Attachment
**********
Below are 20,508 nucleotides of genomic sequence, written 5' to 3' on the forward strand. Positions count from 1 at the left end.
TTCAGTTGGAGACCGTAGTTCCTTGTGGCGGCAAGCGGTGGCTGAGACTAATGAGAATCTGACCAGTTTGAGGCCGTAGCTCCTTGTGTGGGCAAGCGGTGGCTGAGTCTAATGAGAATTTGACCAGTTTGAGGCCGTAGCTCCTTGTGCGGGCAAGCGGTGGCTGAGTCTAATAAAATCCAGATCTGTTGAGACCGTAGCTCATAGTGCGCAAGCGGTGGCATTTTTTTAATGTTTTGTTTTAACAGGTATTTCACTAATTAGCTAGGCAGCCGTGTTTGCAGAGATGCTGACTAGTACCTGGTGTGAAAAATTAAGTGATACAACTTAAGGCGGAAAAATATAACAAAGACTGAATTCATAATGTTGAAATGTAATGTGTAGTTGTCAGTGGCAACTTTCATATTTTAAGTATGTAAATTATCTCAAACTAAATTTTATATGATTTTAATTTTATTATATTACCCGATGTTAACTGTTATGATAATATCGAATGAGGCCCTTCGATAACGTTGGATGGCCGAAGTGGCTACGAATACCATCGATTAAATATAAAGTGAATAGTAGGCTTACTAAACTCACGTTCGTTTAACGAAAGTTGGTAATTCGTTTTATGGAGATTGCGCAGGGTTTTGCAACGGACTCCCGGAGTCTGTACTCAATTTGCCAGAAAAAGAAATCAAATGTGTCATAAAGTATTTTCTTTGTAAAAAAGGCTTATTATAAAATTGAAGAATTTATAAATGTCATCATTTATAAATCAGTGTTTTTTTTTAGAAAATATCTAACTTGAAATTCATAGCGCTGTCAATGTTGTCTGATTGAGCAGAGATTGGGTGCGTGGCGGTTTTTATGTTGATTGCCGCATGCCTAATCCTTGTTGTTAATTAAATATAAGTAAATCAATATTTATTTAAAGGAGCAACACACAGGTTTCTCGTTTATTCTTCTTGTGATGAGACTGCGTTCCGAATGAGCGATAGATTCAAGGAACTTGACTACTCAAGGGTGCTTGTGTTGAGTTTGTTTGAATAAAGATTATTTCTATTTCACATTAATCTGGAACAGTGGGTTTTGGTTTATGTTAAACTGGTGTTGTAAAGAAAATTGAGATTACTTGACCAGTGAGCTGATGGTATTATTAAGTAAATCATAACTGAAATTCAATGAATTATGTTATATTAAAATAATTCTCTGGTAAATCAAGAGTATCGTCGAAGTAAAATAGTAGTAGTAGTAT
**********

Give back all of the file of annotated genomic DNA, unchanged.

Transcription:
Below are 20,508 nucleotides of genomic sequence, written 5' to 3' on the forward strand. Positions count from 1 at the left end.
TTCAGTTGGAGACCGTAGTTCCTTGTGGCGGCAAGCGGTGGCTGAGACTAATGAGAATCTGACCAGTTTGAGGCCGTAGCTCCTTGTGTGGGCAAGCGGTGGCTGAGTCTAATGAGAATTTGACCAGTTTGAGGCCGTAGCTCCTTGTGCGGGCAAGCGGTGGCTGAGTCTAATAAAATCCAGATCTGTTGAGACCGTAGCTCATAGTGCGCAAGCGGTGGCATTTTTTTAATGTTTTGTTTTAACAGGTATTTCACTAATTAGCTAGGCAGCCGTGTTTGCAGAGATGCTGACTAGTACCTGGTGTGAAAAATTAAGTGATACAACTTAAGGCGGAAAAATATAACAAAGACTGAATTCATAATGTTGAAATGTAATGTGTAGTTGTCAGTGGCAACTTTCATATTTTAAGTATGTAAATTATCTCAAACTAAATTTTATATGATTTTAATTTTATTATATTACCCGATGTTAACTGTTATGATAATATCGAATGAGGCCCTTCGATAACGTTGGATGGCCGAAGTGGCTACGAATACCATCGATTAAATATAAAGTGAATAGTAGGCTTACTAAACTCACGTTCGTTTAACGAAAGTTGGTAATTCGTTTTATGGAGATTGCGCAGGGTTTTGCAACGGACTCCCGGAGTCTGTACTCAATTTGCCAGAAAAAGAAATCAAATGTGTCATAAAGTATTTTCTTTGTAAAAAAGGCTTATTATAAAATTGAAGAATTTATAAATGTCATCATTTATAAATCAGTGTTTTTTTTTAGAAAATATCTAACTTGAAATTCATAGCGCTGTCAATGTTGTCTGATTGAGCAGAGATTGGGTGCGTGGCGGTTTTTATGTTGATTGCCGCATGCCTAATCCTTGTTGTTAATTAAATATAAGTAAATCAATATTTATTTAAAGGAGCAACACACAGGTTTCTCGTTTATTCTTCTTGTGATGAGACTGCGTTCCGAATGAGCGATAGATTCAAGGAACTTGACTACTCAAGGGTGCTTGTGTTGAGTTTGTTTGAATAAAGATTATTTCTATTTCACATTAATCTGGAACAGTGGGTTTTGGTTTATGTTAAACTGGTGTTGTAAAGAAAATTGAGATTACTTGACCAGTGAGCTGATGGTATTATTAAGTAAATCATAACTGAAATTCAATGAATTATGTTATATTAAAATAATTCTCTGGTAAATCAAGAGTATCGTCGAAGTAAAATAGTAGTAGTAGTAT